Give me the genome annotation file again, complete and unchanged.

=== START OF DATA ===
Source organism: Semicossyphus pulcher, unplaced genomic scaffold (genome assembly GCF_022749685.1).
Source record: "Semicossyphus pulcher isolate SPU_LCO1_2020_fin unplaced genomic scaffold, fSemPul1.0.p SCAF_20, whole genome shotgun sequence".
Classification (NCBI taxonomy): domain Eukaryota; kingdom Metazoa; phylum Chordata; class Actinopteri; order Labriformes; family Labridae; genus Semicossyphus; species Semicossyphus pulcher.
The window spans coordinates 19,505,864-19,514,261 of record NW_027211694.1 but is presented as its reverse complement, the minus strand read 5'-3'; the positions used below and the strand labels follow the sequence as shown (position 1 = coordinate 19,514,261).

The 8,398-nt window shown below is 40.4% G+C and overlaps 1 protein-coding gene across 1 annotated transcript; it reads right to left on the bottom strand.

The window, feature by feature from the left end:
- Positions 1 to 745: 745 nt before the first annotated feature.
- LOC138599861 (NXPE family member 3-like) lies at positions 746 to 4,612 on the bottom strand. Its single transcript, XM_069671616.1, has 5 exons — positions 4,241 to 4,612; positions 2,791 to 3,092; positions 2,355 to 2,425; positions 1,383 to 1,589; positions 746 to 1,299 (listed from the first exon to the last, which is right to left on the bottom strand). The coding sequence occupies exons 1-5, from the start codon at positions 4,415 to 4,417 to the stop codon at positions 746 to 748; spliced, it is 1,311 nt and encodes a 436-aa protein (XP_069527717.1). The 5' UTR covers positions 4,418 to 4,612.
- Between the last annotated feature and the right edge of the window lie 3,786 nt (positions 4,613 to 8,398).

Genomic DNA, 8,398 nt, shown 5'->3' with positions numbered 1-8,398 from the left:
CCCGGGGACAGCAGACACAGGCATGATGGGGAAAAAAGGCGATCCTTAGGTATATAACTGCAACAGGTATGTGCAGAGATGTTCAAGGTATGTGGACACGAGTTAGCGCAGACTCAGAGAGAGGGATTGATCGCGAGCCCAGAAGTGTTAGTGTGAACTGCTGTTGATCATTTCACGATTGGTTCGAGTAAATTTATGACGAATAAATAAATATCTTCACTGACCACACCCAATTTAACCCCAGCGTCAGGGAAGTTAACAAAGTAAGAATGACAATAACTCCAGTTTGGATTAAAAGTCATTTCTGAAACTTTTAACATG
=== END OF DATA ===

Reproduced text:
Source organism: Semicossyphus pulcher, unplaced genomic scaffold (genome assembly GCF_022749685.1).
Source record: "Semicossyphus pulcher isolate SPU_LCO1_2020_fin unplaced genomic scaffold, fSemPul1.0.p SCAF_20, whole genome shotgun sequence".
Classification (NCBI taxonomy): domain Eukaryota; kingdom Metazoa; phylum Chordata; class Actinopteri; order Labriformes; family Labridae; genus Semicossyphus; species Semicossyphus pulcher.
The window spans coordinates 19,505,864-19,514,261 of record NW_027211694.1 but is presented as its reverse complement, the minus strand read 5'-3'; the positions used below and the strand labels follow the sequence as shown (position 1 = coordinate 19,514,261).

The 8,398-nt window shown below is 40.4% G+C and overlaps 1 protein-coding gene across 1 annotated transcript; it reads right to left on the bottom strand.

The window, feature by feature from the left end:
- Positions 1 to 745: 745 nt before the first annotated feature.
- LOC138599861 (NXPE family member 3-like) lies at positions 746 to 4,612 on the bottom strand. Its single transcript, XM_069671616.1, has 5 exons — positions 4,241 to 4,612; positions 2,791 to 3,092; positions 2,355 to 2,425; positions 1,383 to 1,589; positions 746 to 1,299 (listed from the first exon to the last, which is right to left on the bottom strand). The coding sequence occupies exons 1-5, from the start codon at positions 4,415 to 4,417 to the stop codon at positions 746 to 748; spliced, it is 1,311 nt and encodes a 436-aa protein (XP_069527717.1). The 5' UTR covers positions 4,418 to 4,612.
- Between the last annotated feature and the right edge of the window lie 3,786 nt (positions 4,613 to 8,398).

Genomic DNA, 8,398 nt, shown 5'->3' with positions numbered 1-8,398 from the left:
CCCGGGGACAGCAGACACAGGCATGATGGGGAAAAAAGGCGATCCTTAGGTATATAACTGCAACAGGTATGTGCAGAGATGTTCAAGGTATGTGGACACGAGTTAGCGCAGACTCAGAGAGAGGGATTGATCGCGAGCCCAGAAGTGTTAGTGTGAACTGCTGTTGATCATTTCACGATTGGTTCGAGTAAATTTATGACGAATAAATAAATATCTTCACTGACCACACCCAATTTAACCCCAGCGTCAGGGAAGTTAACAAAGTAAGAATGACAATAACTCCAGTTTGGATTAAAAGTCATTTCTGAAACTTTTAACATG